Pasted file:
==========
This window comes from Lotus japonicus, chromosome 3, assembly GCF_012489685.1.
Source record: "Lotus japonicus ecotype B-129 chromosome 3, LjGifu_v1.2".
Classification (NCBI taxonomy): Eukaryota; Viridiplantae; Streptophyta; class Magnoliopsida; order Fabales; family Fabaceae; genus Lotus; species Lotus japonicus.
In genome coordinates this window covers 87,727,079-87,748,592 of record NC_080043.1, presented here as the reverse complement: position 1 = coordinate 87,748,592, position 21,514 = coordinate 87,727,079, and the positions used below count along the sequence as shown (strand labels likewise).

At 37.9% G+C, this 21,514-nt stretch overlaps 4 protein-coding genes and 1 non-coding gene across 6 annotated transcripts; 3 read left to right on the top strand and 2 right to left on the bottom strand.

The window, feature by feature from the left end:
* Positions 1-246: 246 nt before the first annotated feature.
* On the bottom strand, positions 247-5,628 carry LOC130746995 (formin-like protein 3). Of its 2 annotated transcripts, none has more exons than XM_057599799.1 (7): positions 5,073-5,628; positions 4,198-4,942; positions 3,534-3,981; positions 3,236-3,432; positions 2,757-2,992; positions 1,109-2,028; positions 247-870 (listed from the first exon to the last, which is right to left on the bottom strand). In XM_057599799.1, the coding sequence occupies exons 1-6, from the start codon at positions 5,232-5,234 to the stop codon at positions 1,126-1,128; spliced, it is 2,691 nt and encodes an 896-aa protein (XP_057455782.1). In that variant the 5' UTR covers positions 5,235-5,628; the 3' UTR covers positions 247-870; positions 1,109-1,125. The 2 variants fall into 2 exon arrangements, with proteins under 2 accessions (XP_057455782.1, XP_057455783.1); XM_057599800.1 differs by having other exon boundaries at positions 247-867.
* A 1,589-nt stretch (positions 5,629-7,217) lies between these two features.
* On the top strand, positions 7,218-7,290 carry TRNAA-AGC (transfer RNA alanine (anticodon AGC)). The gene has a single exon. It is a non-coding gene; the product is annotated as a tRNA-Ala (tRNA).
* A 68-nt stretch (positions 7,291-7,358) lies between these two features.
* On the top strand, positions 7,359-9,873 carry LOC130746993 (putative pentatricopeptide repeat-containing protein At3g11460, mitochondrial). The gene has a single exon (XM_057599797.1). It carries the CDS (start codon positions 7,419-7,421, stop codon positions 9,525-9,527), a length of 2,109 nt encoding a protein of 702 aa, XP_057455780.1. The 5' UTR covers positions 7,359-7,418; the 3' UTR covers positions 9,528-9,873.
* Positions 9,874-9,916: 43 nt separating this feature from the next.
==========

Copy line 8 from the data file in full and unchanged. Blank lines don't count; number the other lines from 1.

* On the bottom strand, positions 247-5,628 carry LOC130746995 (formin-like protein 3). Of its 2 annotated transcripts, none has more exons than XM_057599799.1 (7): positions 5,073-5,628; positions 4,198-4,942; positions 3,534-3,981; positions 3,236-3,432; positions 2,757-2,992; positions 1,109-2,028; positions 247-870 (listed from the first exon to the last, which is right to left on the bottom strand). In XM_057599799.1, the coding sequence occupies exons 1-6, from the start codon at positions 5,232-5,234 to the stop codon at positions 1,126-1,128; spliced, it is 2,691 nt and encodes an 896-aa protein (XP_057455782.1). In that variant the 5' UTR covers positions 5,235-5,628; the 3' UTR covers positions 247-870; positions 1,109-1,125. The 2 variants fall into 2 exon arrangements, with proteins under 2 accessions (XP_057455782.1, XP_057455783.1); XM_057599800.1 differs by having other exon boundaries at positions 247-867.